The purpose of the Dwight and Velna Blood family blog is to provide a gathering place to collect family history, photos, family news, memorabilia, and whatever else we can think of. Let's all see where we can take it.
Volney Black, Velna's father, was a long time railroad engineer on the Union Pacific Railroad, for many years on the giant coal-burning steam locomotives on freight trains, and after the diesels were introduced in 1957, he was an engineer on the UP passenger streamliners for the remainder of his career. Velna will write more about her dad's career as a locomotive engineer.
While reading the Brooks and Lorraine Wasden family blog, linked on the right, I had a magnificent revelation. Brooks Wasden was the brother of my mother, Minnie Wasden, and the Wasden offspring were first cousins of the six Bloods. I liked the idea that the Wasden blog was including short biographical sketches of family members, telling stuff like who, what, where, when, and to what extent. Therefore, I think it is high time we started getting a little action on the D & V blog with input from our nearly three dozen family members, including all great-grandchildren, no matter how young. Therefore, my request is that each of you descendants write up a little piece about yourselves, your family, where you live, where you went to school, and whatever else. We won't need them all at once, but we don't want them scattered over the next ten years, either; I'd like to be around to read them after all. So I'll be looking forward to the first post from any family member. Doing this is not an option.
The picture that was posted previously was taken in 1958 in front of our first "new home" in Fort Collins, Colorado. Grandma Hyde would have been 78, my mother, Pearl, was 55, I was 25, Russ was 5 and Ron was 2. My sister Beth was 10. This post is about my grandmother, Eva Amanda Gribble who was born in Mt. Pleasant, Utah on June 22, (birthday anniversary tomorrow) 1880. Her parents were Joseph Smith Gribble and Phoebe Jane Reynolds. She grew up in Mt. Pleasant and met her future husband on the first day of school. They felt they were meant for each other and 12 years later, on Oct. 10, 1898, she married Frank Edmond Sanders in Centerfield, UT. They were later married and sealed to their children in the Logan Temple. Eva's father, Joseph Smith Gribble had been born in Nauvoo, Ill in 1845, but he later had a falling out with the church and so Eva was one of the only members of her family who was active in the church. I'll write more about Joseph Smith Gribble and Phoebe Jane Reynolds at a later time. Frank and Eva's first home was in Gunnison, Utah where their first daughter, Valeria was born. She died at 20 months and is buried in Gunnison. In February, 1901, a second daughter, Ethel, was born and later that year they left Gunnison, with a party of relatives to make their home in the Big Horn Basin of Wyoming. Frank had gone ahead while Eva and other family members waited in Diamondville, WY. When they finally got the word to come, they left for the Big Horns. In her own words she said "We were on the road 23 days from Diamondville when our horses gave out, our money gave out and we were still 40 miles from Meeteetse, Wy. We were all waiting for the horses to rest when we saw a rider coming on horseback. We were so glad, anyway we could ask him for help and how far it was to the next town. When he got closer, we could see it was Pap (Frank). He had a sack of flour and a little sack of sugar on his horse - he had come about 80 miles to meet us. He had been told we were getting hungry from some one from on high - no one else knew it." It was a new country and it was hard to scratch out a meager living. My mother, Pearl Viviette, was born in Otto on February 24, 1903. She was very close to her sister, Ethel, being only 2 years and 9 days apart. Pearl was devistated when Ethel passed away from the flu epidemic on Dec. 28, 1917. Through the years, Frank worked as a store-keeper, blacksmith, sheep-shearer, farmer and helped to build many miles of railroads and canals. Nine more children were born to Eva and Frank and they were happiest when the children were gathered around them by the fireplace singing songs together. In August, 1923, the family moved to Marysville, ID to make their home. A year and a half later, Frank died from a heart ailment at the age of 47, leaving his wife with 7 children at home. She was left in dire circumstances, but many good friends, relatives and neighbors came to her aid. She married Frank Odell in 1926 and they had one daughter. After 19 years of marriage, they were divorced and in 1945 she married William Hyde. He died six years later. She passed away on August 22,1959 in Ashton, Idaho, at the age of 79. We didn't see Grandma Hyde very often, as she lived in Idaho and we were in Wyoming. My mother never lived in Idaho with the rest of the family, as she and Volney were married shortly after her family left Otto. Grandma came to Laramie in August, 1958 and lived there with Volney and Pearl until Feb., 1959. She really wasn't happy in Laramie and longed to be back in Idaho where most of the rest of her children and grandchildren were living. Her visit to our home in Ft. Collins was a rare occasion and I was glad to spend some time with her there.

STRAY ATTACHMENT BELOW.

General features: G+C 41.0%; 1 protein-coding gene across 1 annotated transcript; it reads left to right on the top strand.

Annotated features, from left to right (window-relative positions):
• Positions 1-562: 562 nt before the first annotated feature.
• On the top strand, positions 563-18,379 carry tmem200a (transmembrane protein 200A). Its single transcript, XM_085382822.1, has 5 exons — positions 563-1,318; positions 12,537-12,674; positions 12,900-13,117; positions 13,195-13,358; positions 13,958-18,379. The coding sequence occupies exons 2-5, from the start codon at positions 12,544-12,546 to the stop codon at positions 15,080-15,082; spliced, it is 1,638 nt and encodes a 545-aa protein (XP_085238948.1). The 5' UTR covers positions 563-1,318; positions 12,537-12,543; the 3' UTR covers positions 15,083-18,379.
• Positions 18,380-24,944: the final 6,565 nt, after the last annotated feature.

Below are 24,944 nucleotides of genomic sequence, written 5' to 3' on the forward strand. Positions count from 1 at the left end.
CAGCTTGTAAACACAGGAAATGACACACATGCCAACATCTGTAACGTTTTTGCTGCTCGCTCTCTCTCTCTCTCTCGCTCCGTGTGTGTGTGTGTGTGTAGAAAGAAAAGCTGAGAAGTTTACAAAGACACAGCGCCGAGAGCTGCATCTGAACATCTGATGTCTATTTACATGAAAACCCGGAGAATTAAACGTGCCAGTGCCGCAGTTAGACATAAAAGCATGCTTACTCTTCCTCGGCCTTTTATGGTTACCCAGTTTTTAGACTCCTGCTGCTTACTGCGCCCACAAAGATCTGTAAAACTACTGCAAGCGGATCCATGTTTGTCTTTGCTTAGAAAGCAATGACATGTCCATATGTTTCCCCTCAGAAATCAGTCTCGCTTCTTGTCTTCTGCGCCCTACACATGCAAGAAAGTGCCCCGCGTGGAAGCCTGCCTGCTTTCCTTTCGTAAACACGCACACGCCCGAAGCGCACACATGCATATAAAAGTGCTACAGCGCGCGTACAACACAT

This photo is a rare picture that shows Velna, her mother Pearl Black, and Pearl's mother Eva Hyde, who would be great-grandmother to the five children of Dwight and Velna Blood. Velna can add a few details about her life, since I am sure that none of you know anything about this ancestor.
My favorite father's day card. My offspring were so enamored by their feelings that I would enjoy this card that I received two of them, one for upstairs and one for downstairs. The multitude came for father's day dinner, and unfortunately I don't have photos of everyone, but here is what I do have. Shirts, books, gift certificates, flowers, phone calls, cards, all made a memorable day. Now I don't have to reflect on things I wish I had done better or different as a father for another year, like correct political orientation of my offspring. The only downer was the Lakers barely slopping out a minimal win over the Celtics so everyone gets to go back to Boston again. Nothing to be proud of for the bearded one and the used-to-be MVP and now marginal bit player.
What a handsome dude! I echo Carolyn's comments. Thanks for being a great dad and grandpa. Your own kids are beyond hope at this point, but there are yet many precious tidbits that you still need to teach your grandchildren. For example, do they fully appreciate 'Name that Tune'? Do they know the art of how to appropriately give instruction to the news and sports casters while watching them on t.v.? Do they understand the proper way to speak to other drivers on the road, especially if the other drivers can't hear you? So much to tell. We love you tons. JSJCKN and Allie